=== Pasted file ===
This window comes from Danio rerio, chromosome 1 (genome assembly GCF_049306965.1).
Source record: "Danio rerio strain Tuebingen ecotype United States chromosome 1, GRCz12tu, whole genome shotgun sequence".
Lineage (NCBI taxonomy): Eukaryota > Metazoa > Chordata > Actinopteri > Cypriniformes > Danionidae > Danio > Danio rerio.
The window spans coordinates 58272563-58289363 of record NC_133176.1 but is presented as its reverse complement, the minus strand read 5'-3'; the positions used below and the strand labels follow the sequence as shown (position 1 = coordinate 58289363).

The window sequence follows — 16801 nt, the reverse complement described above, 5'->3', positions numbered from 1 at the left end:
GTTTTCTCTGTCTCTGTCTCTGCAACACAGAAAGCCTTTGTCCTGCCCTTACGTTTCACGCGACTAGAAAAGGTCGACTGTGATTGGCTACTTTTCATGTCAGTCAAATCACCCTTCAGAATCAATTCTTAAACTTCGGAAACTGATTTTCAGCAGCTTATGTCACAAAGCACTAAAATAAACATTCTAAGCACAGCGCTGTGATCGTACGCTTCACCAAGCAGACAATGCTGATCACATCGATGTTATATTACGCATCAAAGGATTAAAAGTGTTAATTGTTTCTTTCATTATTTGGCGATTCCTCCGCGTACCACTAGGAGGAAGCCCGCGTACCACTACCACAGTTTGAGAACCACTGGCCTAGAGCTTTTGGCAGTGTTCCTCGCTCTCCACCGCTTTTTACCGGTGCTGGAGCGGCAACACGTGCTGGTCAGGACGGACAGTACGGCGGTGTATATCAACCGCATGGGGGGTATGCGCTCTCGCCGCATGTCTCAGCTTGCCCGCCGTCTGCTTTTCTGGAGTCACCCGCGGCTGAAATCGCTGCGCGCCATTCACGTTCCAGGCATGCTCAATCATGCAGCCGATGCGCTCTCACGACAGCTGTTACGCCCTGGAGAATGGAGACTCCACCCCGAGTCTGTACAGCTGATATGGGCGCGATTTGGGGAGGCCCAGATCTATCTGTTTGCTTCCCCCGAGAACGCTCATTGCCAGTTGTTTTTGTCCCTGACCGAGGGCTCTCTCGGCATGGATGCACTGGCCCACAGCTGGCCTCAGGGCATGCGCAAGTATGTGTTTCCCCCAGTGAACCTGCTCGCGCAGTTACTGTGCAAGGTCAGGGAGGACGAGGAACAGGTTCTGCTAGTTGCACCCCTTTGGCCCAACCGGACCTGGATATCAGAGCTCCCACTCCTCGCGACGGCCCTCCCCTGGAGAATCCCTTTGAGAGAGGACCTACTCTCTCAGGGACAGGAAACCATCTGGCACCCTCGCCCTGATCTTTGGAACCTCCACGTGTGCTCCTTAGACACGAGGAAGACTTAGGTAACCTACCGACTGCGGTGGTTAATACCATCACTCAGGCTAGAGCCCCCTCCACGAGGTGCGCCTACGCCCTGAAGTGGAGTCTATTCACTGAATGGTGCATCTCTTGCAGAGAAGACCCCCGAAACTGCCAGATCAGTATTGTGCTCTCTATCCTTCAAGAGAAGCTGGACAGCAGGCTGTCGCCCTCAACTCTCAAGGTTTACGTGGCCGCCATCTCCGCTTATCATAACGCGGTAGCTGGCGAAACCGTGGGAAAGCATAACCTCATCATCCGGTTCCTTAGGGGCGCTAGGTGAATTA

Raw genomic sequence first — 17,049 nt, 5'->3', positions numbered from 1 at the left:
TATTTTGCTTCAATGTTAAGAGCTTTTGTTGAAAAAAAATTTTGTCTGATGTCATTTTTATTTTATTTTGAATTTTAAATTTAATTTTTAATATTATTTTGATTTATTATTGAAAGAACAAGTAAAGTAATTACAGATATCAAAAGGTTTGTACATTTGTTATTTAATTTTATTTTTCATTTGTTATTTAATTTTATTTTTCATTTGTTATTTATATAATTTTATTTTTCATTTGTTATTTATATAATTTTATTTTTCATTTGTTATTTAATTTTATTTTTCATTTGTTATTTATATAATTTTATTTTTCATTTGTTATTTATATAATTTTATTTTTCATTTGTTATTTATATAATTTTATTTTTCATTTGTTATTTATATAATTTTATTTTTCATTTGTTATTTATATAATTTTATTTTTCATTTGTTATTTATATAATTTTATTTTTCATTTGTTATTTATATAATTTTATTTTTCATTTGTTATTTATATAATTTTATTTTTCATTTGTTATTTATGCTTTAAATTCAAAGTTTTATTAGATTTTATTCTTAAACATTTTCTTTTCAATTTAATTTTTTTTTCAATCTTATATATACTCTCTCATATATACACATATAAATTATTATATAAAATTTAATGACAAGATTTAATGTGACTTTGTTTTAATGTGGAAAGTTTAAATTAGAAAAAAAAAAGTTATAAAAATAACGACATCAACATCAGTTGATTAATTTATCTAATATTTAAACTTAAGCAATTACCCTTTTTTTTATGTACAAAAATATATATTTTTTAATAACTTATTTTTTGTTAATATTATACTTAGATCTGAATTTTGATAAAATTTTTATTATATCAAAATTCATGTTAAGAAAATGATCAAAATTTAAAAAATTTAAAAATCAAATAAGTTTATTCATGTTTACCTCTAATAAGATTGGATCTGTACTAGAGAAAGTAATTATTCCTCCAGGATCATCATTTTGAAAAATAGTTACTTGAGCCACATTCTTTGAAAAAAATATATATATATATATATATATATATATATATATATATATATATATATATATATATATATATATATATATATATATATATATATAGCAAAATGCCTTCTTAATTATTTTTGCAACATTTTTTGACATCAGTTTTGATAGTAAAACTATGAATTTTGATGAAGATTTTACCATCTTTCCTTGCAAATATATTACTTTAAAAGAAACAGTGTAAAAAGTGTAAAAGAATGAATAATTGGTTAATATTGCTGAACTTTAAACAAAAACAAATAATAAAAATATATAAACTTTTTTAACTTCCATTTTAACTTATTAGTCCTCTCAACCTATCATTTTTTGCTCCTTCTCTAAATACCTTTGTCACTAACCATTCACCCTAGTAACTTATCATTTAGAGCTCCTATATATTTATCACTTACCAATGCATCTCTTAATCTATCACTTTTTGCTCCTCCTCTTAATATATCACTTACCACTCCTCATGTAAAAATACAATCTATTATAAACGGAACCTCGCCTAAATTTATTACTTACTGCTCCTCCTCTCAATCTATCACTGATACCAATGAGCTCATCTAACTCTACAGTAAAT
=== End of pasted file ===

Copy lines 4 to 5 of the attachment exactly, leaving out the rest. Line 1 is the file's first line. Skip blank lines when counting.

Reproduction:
The window spans coordinates 58272563-58289363 of record NC_133176.1 but is presented as its reverse complement, the minus strand read 5'-3'; the positions used below and the strand labels follow the sequence as shown (position 1 = coordinate 58289363).

The window sequence follows — 16801 nt, the reverse complement described above, 5'->3', positions numbered from 1 at the left end: